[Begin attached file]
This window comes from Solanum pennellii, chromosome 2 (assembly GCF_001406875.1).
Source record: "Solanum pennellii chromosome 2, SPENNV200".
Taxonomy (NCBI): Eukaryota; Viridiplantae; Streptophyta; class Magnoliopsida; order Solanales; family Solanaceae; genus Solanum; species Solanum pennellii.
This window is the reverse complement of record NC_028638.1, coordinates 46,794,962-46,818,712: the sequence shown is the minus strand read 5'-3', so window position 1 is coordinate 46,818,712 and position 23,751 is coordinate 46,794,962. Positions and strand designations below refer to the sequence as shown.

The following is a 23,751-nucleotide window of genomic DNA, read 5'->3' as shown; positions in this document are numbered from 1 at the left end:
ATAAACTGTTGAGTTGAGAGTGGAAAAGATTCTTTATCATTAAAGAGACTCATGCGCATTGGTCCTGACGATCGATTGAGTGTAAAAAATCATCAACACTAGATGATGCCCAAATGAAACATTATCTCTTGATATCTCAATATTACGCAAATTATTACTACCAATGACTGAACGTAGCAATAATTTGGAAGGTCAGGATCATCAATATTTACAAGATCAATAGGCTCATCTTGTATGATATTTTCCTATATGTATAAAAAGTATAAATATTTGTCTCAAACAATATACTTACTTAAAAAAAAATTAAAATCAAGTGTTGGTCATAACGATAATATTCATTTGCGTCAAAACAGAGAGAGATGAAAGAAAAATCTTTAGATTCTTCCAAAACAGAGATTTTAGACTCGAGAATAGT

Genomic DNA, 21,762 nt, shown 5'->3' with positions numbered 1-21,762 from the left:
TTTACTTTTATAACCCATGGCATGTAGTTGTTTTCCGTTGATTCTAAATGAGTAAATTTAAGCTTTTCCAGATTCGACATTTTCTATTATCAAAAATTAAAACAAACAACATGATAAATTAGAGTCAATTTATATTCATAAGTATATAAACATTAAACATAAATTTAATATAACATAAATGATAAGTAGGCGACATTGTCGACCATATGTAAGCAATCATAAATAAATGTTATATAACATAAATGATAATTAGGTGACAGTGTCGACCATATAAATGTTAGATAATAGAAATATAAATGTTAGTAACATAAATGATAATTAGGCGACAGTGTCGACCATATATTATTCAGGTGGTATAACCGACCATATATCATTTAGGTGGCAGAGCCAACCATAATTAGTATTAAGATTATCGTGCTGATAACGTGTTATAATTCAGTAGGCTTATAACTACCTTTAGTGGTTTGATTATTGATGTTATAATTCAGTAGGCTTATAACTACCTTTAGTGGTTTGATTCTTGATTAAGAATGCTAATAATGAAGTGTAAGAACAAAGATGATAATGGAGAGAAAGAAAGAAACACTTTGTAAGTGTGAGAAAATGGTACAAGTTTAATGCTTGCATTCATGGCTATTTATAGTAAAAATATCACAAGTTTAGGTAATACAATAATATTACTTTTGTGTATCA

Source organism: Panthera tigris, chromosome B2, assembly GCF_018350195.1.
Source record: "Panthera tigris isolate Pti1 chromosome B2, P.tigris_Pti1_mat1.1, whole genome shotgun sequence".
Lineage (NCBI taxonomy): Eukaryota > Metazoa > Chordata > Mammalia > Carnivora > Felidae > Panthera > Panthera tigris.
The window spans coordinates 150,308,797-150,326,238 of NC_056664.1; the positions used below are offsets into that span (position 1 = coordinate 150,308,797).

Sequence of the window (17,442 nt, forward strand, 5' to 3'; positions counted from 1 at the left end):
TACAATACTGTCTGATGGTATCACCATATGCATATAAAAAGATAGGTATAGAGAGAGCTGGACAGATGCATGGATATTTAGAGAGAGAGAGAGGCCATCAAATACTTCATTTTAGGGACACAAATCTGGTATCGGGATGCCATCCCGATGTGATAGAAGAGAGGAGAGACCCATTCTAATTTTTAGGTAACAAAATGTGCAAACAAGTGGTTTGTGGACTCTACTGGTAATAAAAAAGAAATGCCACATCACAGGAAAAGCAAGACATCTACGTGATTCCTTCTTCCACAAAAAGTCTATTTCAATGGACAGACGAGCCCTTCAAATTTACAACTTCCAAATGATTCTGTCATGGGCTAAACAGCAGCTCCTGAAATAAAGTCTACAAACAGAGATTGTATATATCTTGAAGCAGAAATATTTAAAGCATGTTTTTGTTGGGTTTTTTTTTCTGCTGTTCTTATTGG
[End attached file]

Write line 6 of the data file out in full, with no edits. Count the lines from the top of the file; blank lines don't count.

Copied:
ATAAACTGTTGAGTTGAGAGTGGAAAAGATTCTTTATCATTAAAGAGACTCATGCGCATTGGTCCTGACGATCGATTGAGTGTAAAAAATCATCAACACTAGATGATGCCCAAATGAAACATTATCTCTTGATATCTCAATATTACGCAAATTATTACTACCAATGACTGAACGTAGCAATAATTTGGAAGGTCAGGATCATCAATATTTACAAGATCAATAGGCTCATCTTGTATGATATTTTCCTATATGTATAAAAAGTATAAATATTTGTCTCAAACAATATACTTACTTAAAAAAAAATTAAAATCAAGTGTTGGTCATAACGATAATATTCATTTGCGTCAAAACAGAGAGAGATGAAAGAAAAATCTTTAGATTCTTCCAAAACAGAGATTTTAGACTCGAGAATAGT